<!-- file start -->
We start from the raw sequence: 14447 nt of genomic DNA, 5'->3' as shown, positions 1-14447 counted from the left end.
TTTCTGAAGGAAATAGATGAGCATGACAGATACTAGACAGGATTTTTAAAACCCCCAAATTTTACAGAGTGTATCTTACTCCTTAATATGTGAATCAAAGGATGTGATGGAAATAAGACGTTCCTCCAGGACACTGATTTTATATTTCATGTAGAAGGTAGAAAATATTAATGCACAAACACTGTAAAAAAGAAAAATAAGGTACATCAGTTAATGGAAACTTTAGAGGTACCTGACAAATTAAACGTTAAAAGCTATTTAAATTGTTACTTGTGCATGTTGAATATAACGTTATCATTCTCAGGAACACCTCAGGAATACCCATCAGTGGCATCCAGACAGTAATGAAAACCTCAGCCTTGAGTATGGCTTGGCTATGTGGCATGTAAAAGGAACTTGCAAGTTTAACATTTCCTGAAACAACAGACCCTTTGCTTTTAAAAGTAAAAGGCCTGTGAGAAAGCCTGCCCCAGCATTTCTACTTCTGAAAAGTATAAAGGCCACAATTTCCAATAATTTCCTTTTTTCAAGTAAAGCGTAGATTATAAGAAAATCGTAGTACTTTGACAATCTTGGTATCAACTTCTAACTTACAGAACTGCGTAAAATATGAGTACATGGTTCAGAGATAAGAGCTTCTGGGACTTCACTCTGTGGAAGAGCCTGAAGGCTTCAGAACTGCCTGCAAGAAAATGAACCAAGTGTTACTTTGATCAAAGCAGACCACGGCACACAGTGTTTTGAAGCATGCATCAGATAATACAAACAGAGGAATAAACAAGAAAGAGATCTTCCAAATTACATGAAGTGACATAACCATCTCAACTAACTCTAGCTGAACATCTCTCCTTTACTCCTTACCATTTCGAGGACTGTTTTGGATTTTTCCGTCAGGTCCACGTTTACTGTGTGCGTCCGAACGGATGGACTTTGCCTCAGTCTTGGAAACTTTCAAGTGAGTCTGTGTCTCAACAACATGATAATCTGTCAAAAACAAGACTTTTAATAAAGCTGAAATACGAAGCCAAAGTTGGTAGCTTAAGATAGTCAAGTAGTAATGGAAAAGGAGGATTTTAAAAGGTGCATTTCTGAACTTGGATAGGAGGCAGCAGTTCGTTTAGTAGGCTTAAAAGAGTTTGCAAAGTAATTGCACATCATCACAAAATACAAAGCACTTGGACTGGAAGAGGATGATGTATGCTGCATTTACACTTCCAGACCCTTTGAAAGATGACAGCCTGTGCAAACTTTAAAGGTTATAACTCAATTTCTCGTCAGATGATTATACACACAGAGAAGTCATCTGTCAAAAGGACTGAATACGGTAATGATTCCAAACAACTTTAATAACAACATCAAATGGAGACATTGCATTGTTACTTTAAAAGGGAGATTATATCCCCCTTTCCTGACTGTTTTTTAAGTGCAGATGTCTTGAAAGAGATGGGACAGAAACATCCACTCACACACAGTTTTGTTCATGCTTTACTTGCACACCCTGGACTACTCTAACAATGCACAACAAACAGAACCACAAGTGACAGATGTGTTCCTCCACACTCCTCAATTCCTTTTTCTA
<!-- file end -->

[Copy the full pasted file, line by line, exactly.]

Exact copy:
We start from the raw sequence: 14447 nt of genomic DNA, 5'->3' as shown, positions 1-14447 counted from the left end.
TTTCTGAAGGAAATAGATGAGCATGACAGATACTAGACAGGATTTTTAAAACCCCCAAATTTTACAGAGTGTATCTTACTCCTTAATATGTGAATCAAAGGATGTGATGGAAATAAGACGTTCCTCCAGGACACTGATTTTATATTTCATGTAGAAGGTAGAAAATATTAATGCACAAACACTGTAAAAAAGAAAAATAAGGTACATCAGTTAATGGAAACTTTAGAGGTACCTGACAAATTAAACGTTAAAAGCTATTTAAATTGTTACTTGTGCATGTTGAATATAACGTTATCATTCTCAGGAACACCTCAGGAATACCCATCAGTGGCATCCAGACAGTAATGAAAACCTCAGCCTTGAGTATGGCTTGGCTATGTGGCATGTAAAAGGAACTTGCAAGTTTAACATTTCCTGAAACAACAGACCCTTTGCTTTTAAAAGTAAAAGGCCTGTGAGAAAGCCTGCCCCAGCATTTCTACTTCTGAAAAGTATAAAGGCCACAATTTCCAATAATTTCCTTTTTTCAAGTAAAGCGTAGATTATAAGAAAATCGTAGTACTTTGACAATCTTGGTATCAACTTCTAACTTACAGAACTGCGTAAAATATGAGTACATGGTTCAGAGATAAGAGCTTCTGGGACTTCACTCTGTGGAAGAGCCTGAAGGCTTCAGAACTGCCTGCAAGAAAATGAACCAAGTGTTACTTTGATCAAAGCAGACCACGGCACACAGTGTTTTGAAGCATGCATCAGATAATACAAACAGAGGAATAAACAAGAAAGAGATCTTCCAAATTACATGAAGTGACATAACCATCTCAACTAACTCTAGCTGAACATCTCTCCTTTACTCCTTACCATTTCGAGGACTGTTTTGGATTTTTCCGTCAGGTCCACGTTTACTGTGTGCGTCCGAACGGATGGACTTTGCCTCAGTCTTGGAAACTTTCAAGTGAGTCTGTGTCTCAACAACATGATAATCTGTCAAAAACAAGACTTTTAATAAAGCTGAAATACGAAGCCAAAGTTGGTAGCTTAAGATAGTCAAGTAGTAATGGAAAAGGAGGATTTTAAAAGGTGCATTTCTGAACTTGGATAGGAGGCAGCAGTTCGTTTAGTAGGCTTAAAAGAGTTTGCAAAGTAATTGCACATCATCACAAAATACAAAGCACTTGGACTGGAAGAGGATGATGTATGCTGCATTTACACTTCCAGACCCTTTGAAAGATGACAGCCTGTGCAAACTTTAAAGGTTATAACTCAATTTCTCGTCAGATGATTATACACACAGAGAAGTCATCTGTCAAAAGGACTGAATACGGTAATGATTCCAAACAACTTTAATAACAACATCAAATGGAGACATTGCATTGTTACTTTAAAAGGGAGATTATATCCCCCTTTCCTGACTGTTTTTTAAGTGCAGATGTCTTGAAAGAGATGGGACAGAAACATCCACTCACACACAGTTTTGTTCATGCTTTACTTGCACACCCTGGACTACTCTAACAATGCACAACAAACAGAACCACAAGTGACAGATGTGTTCCTCCACACTCCTCAATTCCTTTTTCTA